Various Artists - "Tryptaphonic Mind Explosion: Sounds From The Psychedelic Noise Underground" (Mandragora Records 2002)

From Aural Innovations #21 (October 2002)

I've been listening to a lot of Acid Mothers Temple lately, not to mention enjoying the latest outing by Escapade. So I relished the opportunity to review this sampler from Mandragora Records, which not only features tracks from both of these bands, but also a host of other artists from "The Psychedelic Noise Underground".

If, perhaps, not quite living up to its name, this is nonetheless a fairly solid collection of acid freakouts, noisy psychedelic jams, and trippy, droning sonic excursions. Robot vs. Rabbit throws out a wall of fuzzy noise to get things going with Not Shiny. Japan's MANDOG goes the opposite direction for the trebly minimalism of #0215. The Interferents serve up the creepily dynamic Rosewood Frog With Serbian Eye, featuring some truly "out there" guitar-work and strange distorted vocals. Channel Security (4evamo) is a short bit of glitchy noise from Pine Tree State Mind Control. The Escapade number, It Gets Banished Forever is pretty low key, however, and was actually kind of disappointing, but is made up for by the typically over the top (if short, compared to their usual output) contribution from Acid Mothers Temple, Spaced Out. Paradise Camp 23 checks in with the ambient noise wash of Something's Happening. Argentina's Reynols offers Un Tierno Exsino Condinado Chubo De Lo Panso Y Ronil Fermo Acarriones Nindio Lor Minecxio Alcalpulco Moros, which not only has the longest title on the collection, but is also the longest track, clocking in at about 10 minutes. It's a strange ambient noodler, with odd wailing vocals, which seems to go on for a little bit too long, to me anyway. Primordial Undermind's Evestrum is another somewhat long-winded ambient piece, which scrapes its way to a conclusion after 9 minutes and 50 seconds, and is followed by the relatively melodic and mellow Cornered, by At the Eat, with soft moans, echoed voices (sounding a little bit like Jimi Hendrix!), spacey guitar and psychedelic organ. Delayed Sleep gets things going again with the Neu!-like metronomic beat of Building My Own Nova Dreamer, but it quickly dissolves into some deep fried sludge in a noisy mixer. After a lot of pretty quiet times, we finally explode in the end with Circle's 10-minute jam, harmaat, with chaotic percussion, droning waves of feedback and acid guitar.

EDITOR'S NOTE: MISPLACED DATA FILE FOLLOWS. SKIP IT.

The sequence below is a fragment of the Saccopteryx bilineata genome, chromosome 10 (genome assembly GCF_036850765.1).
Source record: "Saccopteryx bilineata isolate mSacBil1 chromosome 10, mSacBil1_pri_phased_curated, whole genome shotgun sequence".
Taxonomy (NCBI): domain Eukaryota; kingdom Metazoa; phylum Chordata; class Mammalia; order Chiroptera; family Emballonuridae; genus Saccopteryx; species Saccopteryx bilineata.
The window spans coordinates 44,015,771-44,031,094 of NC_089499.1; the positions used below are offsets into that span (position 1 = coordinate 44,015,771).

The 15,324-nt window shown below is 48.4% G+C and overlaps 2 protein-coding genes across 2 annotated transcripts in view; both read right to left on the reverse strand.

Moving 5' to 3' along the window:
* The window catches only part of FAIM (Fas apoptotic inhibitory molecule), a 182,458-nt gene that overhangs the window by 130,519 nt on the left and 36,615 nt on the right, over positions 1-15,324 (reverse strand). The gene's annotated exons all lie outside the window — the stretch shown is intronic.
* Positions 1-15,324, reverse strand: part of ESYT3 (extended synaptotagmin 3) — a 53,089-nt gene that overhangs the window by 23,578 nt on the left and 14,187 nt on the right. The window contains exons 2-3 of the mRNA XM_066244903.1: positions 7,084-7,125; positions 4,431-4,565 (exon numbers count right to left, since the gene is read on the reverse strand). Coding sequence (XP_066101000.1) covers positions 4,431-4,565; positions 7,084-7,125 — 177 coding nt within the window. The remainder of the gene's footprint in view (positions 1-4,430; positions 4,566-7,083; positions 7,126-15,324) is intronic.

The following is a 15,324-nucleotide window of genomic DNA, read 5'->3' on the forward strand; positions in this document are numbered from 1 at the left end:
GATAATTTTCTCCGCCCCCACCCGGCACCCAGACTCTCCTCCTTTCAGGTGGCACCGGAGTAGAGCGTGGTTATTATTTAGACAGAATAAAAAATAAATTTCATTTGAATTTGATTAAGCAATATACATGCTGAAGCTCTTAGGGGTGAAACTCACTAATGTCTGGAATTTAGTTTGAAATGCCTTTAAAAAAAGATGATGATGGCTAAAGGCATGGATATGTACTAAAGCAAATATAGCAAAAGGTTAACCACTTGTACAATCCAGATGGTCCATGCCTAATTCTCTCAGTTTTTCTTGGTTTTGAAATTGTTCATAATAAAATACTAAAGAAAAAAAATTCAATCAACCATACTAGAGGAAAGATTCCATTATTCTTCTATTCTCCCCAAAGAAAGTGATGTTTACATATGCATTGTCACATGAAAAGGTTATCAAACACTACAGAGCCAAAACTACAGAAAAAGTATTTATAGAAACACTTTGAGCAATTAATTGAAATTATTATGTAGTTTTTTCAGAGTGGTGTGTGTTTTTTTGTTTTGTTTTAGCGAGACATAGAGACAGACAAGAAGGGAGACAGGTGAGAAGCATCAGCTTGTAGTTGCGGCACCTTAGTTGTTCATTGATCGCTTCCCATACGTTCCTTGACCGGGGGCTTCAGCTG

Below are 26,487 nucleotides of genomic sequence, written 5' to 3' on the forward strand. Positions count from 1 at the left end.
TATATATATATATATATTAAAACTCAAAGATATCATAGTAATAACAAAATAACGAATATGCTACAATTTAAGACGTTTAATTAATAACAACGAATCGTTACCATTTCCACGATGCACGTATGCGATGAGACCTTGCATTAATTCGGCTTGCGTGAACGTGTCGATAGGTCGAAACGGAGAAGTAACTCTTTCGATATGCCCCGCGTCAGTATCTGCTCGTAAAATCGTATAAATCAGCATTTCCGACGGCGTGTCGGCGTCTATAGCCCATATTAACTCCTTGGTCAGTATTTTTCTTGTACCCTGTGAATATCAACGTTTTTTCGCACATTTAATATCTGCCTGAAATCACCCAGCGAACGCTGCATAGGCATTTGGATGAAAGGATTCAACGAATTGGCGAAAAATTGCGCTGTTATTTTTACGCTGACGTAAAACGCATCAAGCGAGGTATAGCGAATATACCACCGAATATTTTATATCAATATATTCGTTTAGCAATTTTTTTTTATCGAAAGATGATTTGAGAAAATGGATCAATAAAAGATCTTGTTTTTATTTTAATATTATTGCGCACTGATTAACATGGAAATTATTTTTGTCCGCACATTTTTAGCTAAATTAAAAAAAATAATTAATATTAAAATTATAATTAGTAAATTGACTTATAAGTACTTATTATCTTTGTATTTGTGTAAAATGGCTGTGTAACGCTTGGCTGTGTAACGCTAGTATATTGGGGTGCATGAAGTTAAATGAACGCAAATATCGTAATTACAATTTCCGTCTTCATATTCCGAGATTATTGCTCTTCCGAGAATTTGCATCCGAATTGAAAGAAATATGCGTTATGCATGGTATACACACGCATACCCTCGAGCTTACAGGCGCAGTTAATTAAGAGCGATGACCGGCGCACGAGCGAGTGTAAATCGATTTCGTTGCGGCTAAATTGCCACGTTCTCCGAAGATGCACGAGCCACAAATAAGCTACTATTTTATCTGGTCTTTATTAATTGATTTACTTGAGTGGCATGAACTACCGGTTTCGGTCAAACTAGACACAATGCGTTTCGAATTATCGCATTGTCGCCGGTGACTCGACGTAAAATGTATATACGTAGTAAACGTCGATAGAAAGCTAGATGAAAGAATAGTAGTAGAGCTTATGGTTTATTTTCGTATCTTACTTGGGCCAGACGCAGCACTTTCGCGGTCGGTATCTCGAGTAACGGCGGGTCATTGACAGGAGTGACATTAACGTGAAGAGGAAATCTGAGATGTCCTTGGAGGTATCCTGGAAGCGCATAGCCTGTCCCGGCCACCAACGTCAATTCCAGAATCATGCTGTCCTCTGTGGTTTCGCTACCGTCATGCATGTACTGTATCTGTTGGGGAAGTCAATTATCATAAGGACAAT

I guess my main complaint here would be that there seems to be a lot of really toned down stuff in the latter half of the album. But perhaps that's the kind of trip producer Erik Amlee was designing, so it's hard to say. I think I would have preferred a little more balanced listening experience, but that's just me. All in all, I enjoyed most of the stuff on here, and if nothing else, it's a good way to explore a lot bands in this particular genre.

For more information you can visit the Mandragora Records web site at:
Contact via snail mail c/o Mandragora Records; PO Box 936; Northampton, MA 01061.

Reviewed by Jeff Fitzgerald

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